Taria Camerino

The buzz around Saïah's "TERMINUS" has spread as one would expect it to- highly anticipated and eagerly awaited. The Goat Farm Outlands Program selection is inspired by Richard Adams' Watership Down, set around General Sherman's parade through the South at the end of The American Civil War. The interpretation does not stop in the theatrical realm, however. Meet Taria Camerino, the woman behind Sugar-Coated Radical, whose most recent achievements include Winning Sweet Genius on Food Network and competing on Rising Star Chef Atlanta. Camerino has met "TERMINUS" with a culinary edge, and created a menu to reflect the plot, dynamics and overall themes of Saïah's most recent project.  We got to speak with Taria about the process of blending flavor profiles with plots for this week's Q&A.

BANG! Would you say that the menu you've prepared for Terminus is more focused on flavors or textures?

Taria Camerino: The menu relies on both flavor and texture, in cooking and food you cant really consider one without the other.

BANG! Why did you associate sweetness and richness with happiness and sourness with hardship, particularly in the Deserters dish?

TC: Well, I didnt say the word happiness; happiness cannot be found in this dish nor the experience, but moments of sweetness can, of depth. Happiness is faint and fickle, the depth of the chocolate and cherries creates a solid ground for pleasure but because it is heavier it rests in the heart and in the belly.  The sourness I am using because having meat during that time would be challenging, it could spoil. This isnt just about hardship, this is about reality. To prepare this dish with sour I am honoring that simple fact of life: it is hard, very hard, and we work with it in any capacity we can.

BANG! What was your process for choosing ingredients that would reflect Terminus?

TC: My process? Loaded question. I read, then I listen. Flavors start to surface, but it isnt just the flavor that comes, it is the preparation.  Thankfully I can rely on my training and skill set to know what to do with the flavors that come up; I also research the flavors that come to me. If I dont know them intimately yet, then I study them until I do, like the foraged clover; this is an addition that is found in Native American cooking in this particular region and the sour meat stew. I had no idea what that was about so i researched it and found out that it is an old world dish from Germany.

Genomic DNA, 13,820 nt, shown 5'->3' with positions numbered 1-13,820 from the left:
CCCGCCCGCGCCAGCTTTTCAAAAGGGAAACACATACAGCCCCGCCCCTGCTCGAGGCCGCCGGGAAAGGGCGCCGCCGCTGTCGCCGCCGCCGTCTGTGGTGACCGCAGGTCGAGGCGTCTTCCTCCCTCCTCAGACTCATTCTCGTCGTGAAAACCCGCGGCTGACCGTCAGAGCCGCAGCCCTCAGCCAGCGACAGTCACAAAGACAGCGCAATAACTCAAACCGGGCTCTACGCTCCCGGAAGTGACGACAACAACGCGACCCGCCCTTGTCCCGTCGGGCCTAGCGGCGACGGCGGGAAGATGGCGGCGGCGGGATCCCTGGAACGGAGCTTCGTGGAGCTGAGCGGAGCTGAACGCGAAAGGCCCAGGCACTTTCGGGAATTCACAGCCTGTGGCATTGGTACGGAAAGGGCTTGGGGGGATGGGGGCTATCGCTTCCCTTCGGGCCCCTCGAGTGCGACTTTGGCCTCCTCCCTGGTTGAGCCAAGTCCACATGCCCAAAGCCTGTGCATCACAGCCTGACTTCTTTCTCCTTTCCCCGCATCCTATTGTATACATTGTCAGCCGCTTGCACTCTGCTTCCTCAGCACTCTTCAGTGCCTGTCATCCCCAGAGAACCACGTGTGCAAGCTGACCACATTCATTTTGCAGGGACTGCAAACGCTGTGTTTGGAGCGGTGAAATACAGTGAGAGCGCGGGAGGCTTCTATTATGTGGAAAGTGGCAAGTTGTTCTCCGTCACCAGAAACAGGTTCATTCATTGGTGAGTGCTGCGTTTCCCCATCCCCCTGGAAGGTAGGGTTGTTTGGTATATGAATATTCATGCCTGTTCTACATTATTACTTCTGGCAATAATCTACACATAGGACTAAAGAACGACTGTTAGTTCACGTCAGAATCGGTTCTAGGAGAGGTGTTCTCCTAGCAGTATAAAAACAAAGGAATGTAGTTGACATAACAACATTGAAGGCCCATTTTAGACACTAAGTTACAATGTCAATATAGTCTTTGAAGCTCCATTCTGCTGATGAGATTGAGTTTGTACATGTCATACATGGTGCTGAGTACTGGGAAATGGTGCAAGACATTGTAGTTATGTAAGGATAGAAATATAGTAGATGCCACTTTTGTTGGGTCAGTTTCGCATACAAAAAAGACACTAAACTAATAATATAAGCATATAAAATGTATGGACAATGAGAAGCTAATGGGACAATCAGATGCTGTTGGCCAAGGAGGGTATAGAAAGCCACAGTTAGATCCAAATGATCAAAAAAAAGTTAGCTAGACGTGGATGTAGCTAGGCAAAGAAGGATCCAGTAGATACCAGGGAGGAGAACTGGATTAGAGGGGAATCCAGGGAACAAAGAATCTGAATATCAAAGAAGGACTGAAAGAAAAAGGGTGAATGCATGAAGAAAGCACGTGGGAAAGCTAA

BANG! In The Path of Snares, you summarized the course with "This meal pushes the viewer into a decadent state, but a somewhat dirty decline into madness." Can you elaborate on that?

TC:  The use of the hearts and organs is lustful and grotesque at the same time, combining them with the fatback will mellow their intensity, their wildness, making them approachable to the viewer, the fat is luxurious on the palette, and familiar,  the raisins add an earthy balanced sweet to the gaminess of them.  The johnny cakes are easy, typical to the time and region they can be filling with is common to do with a meal.  The black coffee and chicory is the decadence actually, it is reassuring and luxurious not often served. Chicory was used during this time as a coffe extension because coffee was so expensive; it also has a floral note to it, finishing the meal with this touch implies finality and continuation at the same time, dinner is over and yet you just cant leave. The organs were chosen because they have a human like quality about them.

BANG! You have stated before that you favor experimentation with strict execution. How does one cultivate that balance?

TC: Strict execution is above all things the most important.  In order to experiment one must first intimately know technique, and structure.  It is in this place that we can engage the viewer, they feel just safe enough, they trust me in my expertise, in my reliance on  these things. However, I must say, that I really dont experiment, what I am doing is building on the origins of the flavors themselves. I find the commonality between the story and the ingredient.  I guess this would be experimental but I never dishonor the ingredients own history.

BANG! In Homestead, you have cultivated a juxtaposition in the simplistic broth which "enhance(s) the longing for something more" and the wild cereal grain sorghum to "add a sweetness to love and resolve to continue." In creating a culinary narrative, did you draw the plot from your own predetermined ingredients or did you let the plot dictate what flavors you aimed to capture?

TC: I never have predetermined ingredients or flavors, and rest assured if I did, the plot would make a fool of me.  When I flavor profile it is the story or the person or the color that resonates its own flavor, I simply get out of the way and listen.

BANG! When walking away from their meals, what would you like the guests to regard their experience as? When all is said and done, what do you want your greatest contribution to be?

TC:  My only desire for the viewers is that they do not notice the meal as a meal in and of itself, because it is not,  these menus would not be the same in any other context.   The contribution and the desired effect is that it serves as the completeness of the experience, that it is so perfectly balanced within the framework that it goes unnoticed and yet creates a completion of the senses (this is called umami - when all things become balanced.)

Tickets are available for $25 with service fee on www.brownpapertickets.com (http://terminus2014.brownpapertickets.com/)  and $30 at the door.

"TERMINUS" runs April 16 - May 17, located at The Clyde Shepherd Nature Preserve in Decatur, GA.

You can also check out the event on Facebook right here.


-Miles Jenson